I am doing the family's history at present and came across this piece written by my husband's Aunt Iris which may be of interest. It concerns a bushfire at Yanco on the Murrumbidgee River during the 1920's.
The family was living in tents at the time as the father and his brother were working on the railway line. As the work progressed every few weeks, so the tents were moved.
I'll let Iris tell her story:
"On completion of this work my father took a job as a boundary rider and our tents were moved to a spot opposite where we would eventually live. It was here that my mother had one of the most dramatic experiences of her life. It was a hot Monday morning and why do I know it was Monday? Because it was washing day and no self respecting housewife, whether she lived in a tent or a mansion ever did her washing on any day except Monday. Just let us thank God it was Monday as it was this fact that saved our lives.
There had been luxuriant growth that year and the grass was very high and dry. In all, I think we had three tents, two for bedrooms and the other for a kitchen-living room; all had board floors and were considered quite comfortable. On this mornin, bush fires could be seen across the Murrumbidgee River but Dad had assured us they couldn't jump the water. He saddled up his stallion 'Mick' and went off to check just where the fires were and what assistance was needed in fighting them. There were a couple of furphys (water tanks on wheels for the uninitiated) full of water ready for the wash which Mum proceeded to do. The washing was hung on lines close to the tents and Mum kept an ever-watchful eye on the fire.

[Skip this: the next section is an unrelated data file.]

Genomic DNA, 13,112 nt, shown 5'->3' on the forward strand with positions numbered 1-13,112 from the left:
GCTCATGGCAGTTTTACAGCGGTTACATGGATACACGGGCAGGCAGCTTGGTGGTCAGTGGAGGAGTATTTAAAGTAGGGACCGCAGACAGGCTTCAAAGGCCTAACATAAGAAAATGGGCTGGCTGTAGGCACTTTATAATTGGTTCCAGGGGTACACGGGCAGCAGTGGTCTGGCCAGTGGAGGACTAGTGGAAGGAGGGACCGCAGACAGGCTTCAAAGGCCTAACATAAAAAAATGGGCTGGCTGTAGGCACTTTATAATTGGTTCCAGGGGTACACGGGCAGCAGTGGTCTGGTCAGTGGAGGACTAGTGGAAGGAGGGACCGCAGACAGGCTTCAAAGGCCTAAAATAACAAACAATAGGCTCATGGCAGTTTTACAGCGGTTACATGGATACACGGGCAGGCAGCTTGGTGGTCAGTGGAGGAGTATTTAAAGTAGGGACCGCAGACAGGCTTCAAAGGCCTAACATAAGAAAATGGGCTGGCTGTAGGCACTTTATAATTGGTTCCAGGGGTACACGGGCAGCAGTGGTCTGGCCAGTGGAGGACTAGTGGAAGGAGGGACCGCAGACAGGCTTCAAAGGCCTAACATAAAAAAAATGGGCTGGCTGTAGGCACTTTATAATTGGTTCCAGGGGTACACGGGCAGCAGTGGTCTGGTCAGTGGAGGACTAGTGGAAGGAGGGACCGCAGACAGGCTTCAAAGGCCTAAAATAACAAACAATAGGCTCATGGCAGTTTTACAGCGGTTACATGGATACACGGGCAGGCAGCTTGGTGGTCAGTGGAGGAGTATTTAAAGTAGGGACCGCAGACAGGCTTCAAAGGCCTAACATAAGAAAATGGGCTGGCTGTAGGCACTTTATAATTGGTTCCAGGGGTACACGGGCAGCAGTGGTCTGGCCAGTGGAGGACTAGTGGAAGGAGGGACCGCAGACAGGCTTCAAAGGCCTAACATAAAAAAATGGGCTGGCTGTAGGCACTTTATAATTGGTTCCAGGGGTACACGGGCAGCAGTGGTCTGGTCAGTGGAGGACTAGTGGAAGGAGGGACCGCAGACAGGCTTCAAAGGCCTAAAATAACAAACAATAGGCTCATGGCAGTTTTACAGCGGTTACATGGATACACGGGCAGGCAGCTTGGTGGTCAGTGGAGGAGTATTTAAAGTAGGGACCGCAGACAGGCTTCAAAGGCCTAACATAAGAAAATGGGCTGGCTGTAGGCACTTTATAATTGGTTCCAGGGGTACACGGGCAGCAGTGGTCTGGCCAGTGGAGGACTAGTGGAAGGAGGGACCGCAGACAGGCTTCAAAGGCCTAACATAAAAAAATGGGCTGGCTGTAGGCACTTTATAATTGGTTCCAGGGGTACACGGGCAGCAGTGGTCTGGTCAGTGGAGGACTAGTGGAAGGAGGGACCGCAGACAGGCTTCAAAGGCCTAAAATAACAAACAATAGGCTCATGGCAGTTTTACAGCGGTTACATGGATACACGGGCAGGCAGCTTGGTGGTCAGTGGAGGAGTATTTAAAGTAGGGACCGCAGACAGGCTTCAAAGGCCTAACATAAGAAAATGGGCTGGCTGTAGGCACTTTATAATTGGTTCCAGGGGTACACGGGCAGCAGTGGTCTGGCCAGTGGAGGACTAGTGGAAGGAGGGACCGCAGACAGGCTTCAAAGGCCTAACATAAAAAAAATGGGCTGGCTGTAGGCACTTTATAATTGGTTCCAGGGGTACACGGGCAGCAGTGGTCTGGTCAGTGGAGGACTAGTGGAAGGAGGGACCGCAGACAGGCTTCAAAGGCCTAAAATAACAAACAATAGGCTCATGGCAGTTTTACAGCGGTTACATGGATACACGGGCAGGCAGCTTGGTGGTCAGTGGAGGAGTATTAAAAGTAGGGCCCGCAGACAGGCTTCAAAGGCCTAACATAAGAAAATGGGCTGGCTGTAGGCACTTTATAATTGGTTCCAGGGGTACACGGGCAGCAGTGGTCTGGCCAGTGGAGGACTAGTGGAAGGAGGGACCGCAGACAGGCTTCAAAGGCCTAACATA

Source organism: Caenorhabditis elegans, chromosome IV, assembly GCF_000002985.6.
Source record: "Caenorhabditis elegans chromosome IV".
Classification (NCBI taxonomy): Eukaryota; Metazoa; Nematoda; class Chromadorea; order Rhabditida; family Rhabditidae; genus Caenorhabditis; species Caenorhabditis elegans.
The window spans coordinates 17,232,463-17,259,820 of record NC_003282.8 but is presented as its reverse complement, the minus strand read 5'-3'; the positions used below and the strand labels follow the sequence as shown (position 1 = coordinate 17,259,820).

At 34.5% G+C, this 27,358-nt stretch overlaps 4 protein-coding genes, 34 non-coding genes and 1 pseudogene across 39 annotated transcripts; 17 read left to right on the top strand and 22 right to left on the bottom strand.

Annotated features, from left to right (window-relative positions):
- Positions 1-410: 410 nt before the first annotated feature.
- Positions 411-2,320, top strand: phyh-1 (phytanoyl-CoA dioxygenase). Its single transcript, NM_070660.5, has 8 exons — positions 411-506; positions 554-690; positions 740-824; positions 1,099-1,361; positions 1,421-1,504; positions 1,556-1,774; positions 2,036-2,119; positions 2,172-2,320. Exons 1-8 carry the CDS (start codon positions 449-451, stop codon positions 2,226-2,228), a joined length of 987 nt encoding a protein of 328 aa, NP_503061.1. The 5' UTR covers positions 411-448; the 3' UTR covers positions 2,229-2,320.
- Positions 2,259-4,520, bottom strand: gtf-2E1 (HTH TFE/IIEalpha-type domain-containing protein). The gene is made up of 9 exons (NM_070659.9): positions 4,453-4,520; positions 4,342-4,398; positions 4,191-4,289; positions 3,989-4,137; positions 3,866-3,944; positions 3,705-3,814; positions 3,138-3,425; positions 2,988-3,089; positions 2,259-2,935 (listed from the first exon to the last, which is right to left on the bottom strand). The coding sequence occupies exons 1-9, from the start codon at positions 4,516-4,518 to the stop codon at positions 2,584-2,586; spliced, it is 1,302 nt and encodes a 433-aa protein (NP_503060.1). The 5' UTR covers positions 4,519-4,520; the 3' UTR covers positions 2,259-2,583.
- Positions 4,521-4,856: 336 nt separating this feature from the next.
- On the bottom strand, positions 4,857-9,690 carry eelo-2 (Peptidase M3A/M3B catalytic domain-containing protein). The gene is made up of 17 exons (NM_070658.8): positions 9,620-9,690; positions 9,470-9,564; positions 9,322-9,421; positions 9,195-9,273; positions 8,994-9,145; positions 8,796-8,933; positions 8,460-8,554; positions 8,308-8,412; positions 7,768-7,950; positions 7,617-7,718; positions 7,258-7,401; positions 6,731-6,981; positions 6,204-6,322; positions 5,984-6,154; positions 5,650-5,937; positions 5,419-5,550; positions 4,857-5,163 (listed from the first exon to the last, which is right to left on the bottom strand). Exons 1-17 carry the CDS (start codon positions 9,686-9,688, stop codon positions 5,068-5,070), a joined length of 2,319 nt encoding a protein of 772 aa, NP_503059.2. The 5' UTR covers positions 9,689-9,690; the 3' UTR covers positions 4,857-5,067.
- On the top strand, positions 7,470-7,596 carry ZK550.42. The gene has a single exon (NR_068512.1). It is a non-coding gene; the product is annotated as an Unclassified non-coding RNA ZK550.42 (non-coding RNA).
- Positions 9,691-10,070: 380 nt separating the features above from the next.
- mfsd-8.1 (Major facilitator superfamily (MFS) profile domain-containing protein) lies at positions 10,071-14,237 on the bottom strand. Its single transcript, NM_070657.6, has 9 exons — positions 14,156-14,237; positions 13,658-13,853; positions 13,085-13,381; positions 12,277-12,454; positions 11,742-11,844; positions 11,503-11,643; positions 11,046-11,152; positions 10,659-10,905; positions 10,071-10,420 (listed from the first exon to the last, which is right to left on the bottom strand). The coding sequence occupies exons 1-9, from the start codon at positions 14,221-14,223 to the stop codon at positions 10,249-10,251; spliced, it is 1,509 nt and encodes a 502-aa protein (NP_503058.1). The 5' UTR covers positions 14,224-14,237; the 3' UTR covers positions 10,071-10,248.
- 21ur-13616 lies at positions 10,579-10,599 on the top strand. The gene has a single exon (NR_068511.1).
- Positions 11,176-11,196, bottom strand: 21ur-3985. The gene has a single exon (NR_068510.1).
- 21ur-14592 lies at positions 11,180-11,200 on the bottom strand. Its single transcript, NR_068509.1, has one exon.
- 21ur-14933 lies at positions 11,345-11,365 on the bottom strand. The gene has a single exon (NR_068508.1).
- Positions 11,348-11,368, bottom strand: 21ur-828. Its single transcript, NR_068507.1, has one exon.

Soon it was apparent that not only could the fire jump the river, it had already done so. We were only about three miles from the river and there were absolutely no breaks in its path. Flight was out of the question as the fire would catch us long before we could reach any sanctuary. Quickly the clothes were brought off the line, leaving the pegs where they fell. All the water in the tubs was thrown over the tents and every other available drop put into buckets, dishes and anything that would hold it, so it could be used to douse sparks as they fell on the tents. Fortunately there was a reasonable break around our home – my father was pretty meticulous about these kinds of things.
It didn't take long for the flames to sweep up to us. We children were thrust under the round washing tubs and my mother somehow defied that fire to burn the tents and her children. We were engulfed in smoke but nothing was burned except the pegs under the clothes line. There was no water left when the fire passed beyond us, so it seems that while we were under the tubs my mother must have worked in a frenzy to save us and her home. The next thing I remember was my father galloping in through the smoke and embers and crying out and thanking God when he saw us. He had been cut off by the fire and could only get home in the wake of the flames.
In the cool of the evening my father took us all to stay with friends in Yanco as my mother was too shocked to stay in the tents that night. I will never forget that night walk. All the fence posts were glowing like torches arranged in file along the side of the road, the trees were still burning far up in the sky. Every drop of water seemed to be reflecting the crimson sky."